We wrapped up the day with drinks and the longest dot game ever in the courtyard of our hotel before heading to the opera. I know, NBD, just going to an opera in Venice. We saw Gioachino Rossini's The Barber of Seville in the incredibly lavish La Fenice Opera House (only around a few corners from our hotel). Admittedly, we had pretty terrible seats, but that only made our experience richer in my opinion. We had lean over the rail to see and we loved every second of it.
Our final day in Venice was spent adventuring around the parts of Venice that we hadn't quite reached yet before a whole new kind of adventure: trying to take a boat to the airport for our flight to Paris. As we were flying to the one place I have dreamed about visiting since I watched Madeline as a little girl, I couldn't help but to already miss Venice. Our photos don't do this dream of a city justice. I don't know if anyone's could. But to have been there, even only for a brief, brief time, is something I will never forget.
MUST-DO'S IN VENICE
Get a Little Lost
Many people travel to Venice to vacation and the fashion seemed to reflect that. In a way, the trends we saw here reflected the city itself: effortless, easy beauty. Flowing dresses, either midi or long, were everywhere and enabled women to stay cool despite the warm and humid atmosphere. As popular as the light blue and striped clothing was in Rome, Florence, and back in MPLS, Venice tended to prefer bold red and white stripes. But you definitely wanted to stay with a thin strip, because too broad and you'd match the gondoliers. Straw hats were very popular, either floppy or fedora. A really fun trend that I'm going to give a whirl are sunglasses in nearly any shape or size with colored reflective lenses - think reflective pinks, oranges, and blues.
Here are a few more items that I never would have made it without.
1. Peakeep Ultra Small Travel Alarm Clock. This ultra small, ultra light, and ultra cute alarm clock can really be a lifesaver on a vacation. I typically rely on my phone for an alarm, but if you plan on using your phone for navigation and photos all day, the battery can go pretty quickly. And because we were in Europe and had to use outlet adapters, every once and a while we would have trouble charging a phone overnight. Hence, the good ol' travel alarm clock. Turns out your old one from your dad is still a handy necessity.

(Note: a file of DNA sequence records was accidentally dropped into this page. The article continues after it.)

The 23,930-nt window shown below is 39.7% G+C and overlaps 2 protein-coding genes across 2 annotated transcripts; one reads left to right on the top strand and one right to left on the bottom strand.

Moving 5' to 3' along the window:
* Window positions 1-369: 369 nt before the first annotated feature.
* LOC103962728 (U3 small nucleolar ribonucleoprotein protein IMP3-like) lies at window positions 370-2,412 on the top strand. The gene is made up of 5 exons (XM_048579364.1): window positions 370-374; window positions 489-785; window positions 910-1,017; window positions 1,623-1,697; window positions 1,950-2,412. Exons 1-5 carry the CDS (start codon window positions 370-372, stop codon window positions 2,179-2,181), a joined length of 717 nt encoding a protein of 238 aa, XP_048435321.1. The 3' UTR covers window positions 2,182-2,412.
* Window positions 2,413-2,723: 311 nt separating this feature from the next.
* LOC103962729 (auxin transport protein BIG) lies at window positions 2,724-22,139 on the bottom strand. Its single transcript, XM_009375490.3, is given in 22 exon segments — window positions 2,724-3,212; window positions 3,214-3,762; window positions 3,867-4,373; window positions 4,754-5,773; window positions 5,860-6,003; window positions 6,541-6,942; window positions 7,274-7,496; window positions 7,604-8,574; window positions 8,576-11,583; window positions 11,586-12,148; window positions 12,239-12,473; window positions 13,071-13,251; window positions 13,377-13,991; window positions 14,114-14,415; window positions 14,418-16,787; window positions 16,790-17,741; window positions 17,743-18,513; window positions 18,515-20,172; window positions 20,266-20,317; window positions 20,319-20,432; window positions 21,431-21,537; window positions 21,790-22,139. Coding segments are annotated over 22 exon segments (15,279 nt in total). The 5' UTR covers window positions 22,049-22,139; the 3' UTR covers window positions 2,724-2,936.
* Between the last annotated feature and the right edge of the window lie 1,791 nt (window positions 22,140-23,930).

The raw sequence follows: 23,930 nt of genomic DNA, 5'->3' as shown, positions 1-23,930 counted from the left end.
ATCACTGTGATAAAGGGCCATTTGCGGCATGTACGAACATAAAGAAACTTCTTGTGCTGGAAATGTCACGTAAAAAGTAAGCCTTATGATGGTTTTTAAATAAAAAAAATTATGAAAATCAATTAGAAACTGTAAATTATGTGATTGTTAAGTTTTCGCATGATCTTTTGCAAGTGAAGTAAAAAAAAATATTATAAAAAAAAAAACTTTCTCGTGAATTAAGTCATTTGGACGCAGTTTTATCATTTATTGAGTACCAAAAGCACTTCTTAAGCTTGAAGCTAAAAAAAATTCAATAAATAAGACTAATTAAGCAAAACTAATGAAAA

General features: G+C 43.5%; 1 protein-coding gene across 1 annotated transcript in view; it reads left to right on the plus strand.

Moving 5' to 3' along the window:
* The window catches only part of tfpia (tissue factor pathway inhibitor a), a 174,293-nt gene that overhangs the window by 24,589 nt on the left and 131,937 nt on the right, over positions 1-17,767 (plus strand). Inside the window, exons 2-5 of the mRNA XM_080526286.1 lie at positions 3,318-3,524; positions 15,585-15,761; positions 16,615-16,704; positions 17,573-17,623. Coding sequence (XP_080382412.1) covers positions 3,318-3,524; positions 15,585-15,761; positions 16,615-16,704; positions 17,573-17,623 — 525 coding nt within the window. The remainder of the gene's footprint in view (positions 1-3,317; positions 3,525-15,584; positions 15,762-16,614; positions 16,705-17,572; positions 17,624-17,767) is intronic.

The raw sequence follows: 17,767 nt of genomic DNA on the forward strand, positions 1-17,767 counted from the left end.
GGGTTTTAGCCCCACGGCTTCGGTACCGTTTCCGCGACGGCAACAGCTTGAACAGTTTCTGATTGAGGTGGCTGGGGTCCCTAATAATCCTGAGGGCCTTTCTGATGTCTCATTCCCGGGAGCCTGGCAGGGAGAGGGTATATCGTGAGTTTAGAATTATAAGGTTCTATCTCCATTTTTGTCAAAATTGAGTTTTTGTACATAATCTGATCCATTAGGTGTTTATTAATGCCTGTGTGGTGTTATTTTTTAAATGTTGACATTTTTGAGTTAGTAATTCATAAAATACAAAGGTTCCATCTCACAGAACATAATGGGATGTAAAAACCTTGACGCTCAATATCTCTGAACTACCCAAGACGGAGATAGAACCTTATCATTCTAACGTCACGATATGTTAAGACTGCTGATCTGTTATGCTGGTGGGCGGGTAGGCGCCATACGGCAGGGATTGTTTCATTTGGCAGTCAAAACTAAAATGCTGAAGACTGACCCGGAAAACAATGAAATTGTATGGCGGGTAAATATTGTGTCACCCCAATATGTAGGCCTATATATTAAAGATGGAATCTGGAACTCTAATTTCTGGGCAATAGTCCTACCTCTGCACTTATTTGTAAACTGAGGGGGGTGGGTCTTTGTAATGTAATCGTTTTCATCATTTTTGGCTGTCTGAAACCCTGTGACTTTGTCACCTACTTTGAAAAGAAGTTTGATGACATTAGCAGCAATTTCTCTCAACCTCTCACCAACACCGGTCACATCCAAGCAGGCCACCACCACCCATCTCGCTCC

2. Sunscreen. This was not only a must to pack, but a must to have on us all the time. Thanks to my lovely porceline skin, I had to battle to not get a burn. Getting tan is nice, but you don't want to waste anytime on your trip being sore, tired, or beet red because you forgot your UV defence. We used Neutrogena Ultra Sheer Dry-Touch sunscreen for our faces and it absorbed quickly and kept our skin safe and looking good.
3. Great Games! Classic Pen and Pencil Games for Two Players: Even though I'm 30, I still appreciate a good activity book. Okay, even though I'm 30 I still need a good activity book. This one was so small and simple, I would store it in my pencil case and break it out in the airport, on planes and trains, and even in the courtyard of our Venice hotel along with a couple minibar beers. This simple book offers rules and pages for seven different pen and pencil games. It doesn't get much simpler or better than that.
4. Great Gatsby Canvas Pouch: This is the perfect pencil case for the literary fan that's always on the go. It's quite durable, and not only could I store a few pens and pencils, but I also kept my headphones, some gum, a pencil sharpener, the game book mentioned above, and several other odds and ends. It was perfect for the flights because I could just store it in the pouch of the seat in front of me. I ended up toting it around with us most days of the trip just to help organize my purse. And the fact that it one of my favorite books and one of my favorite covers doesn't hurt either.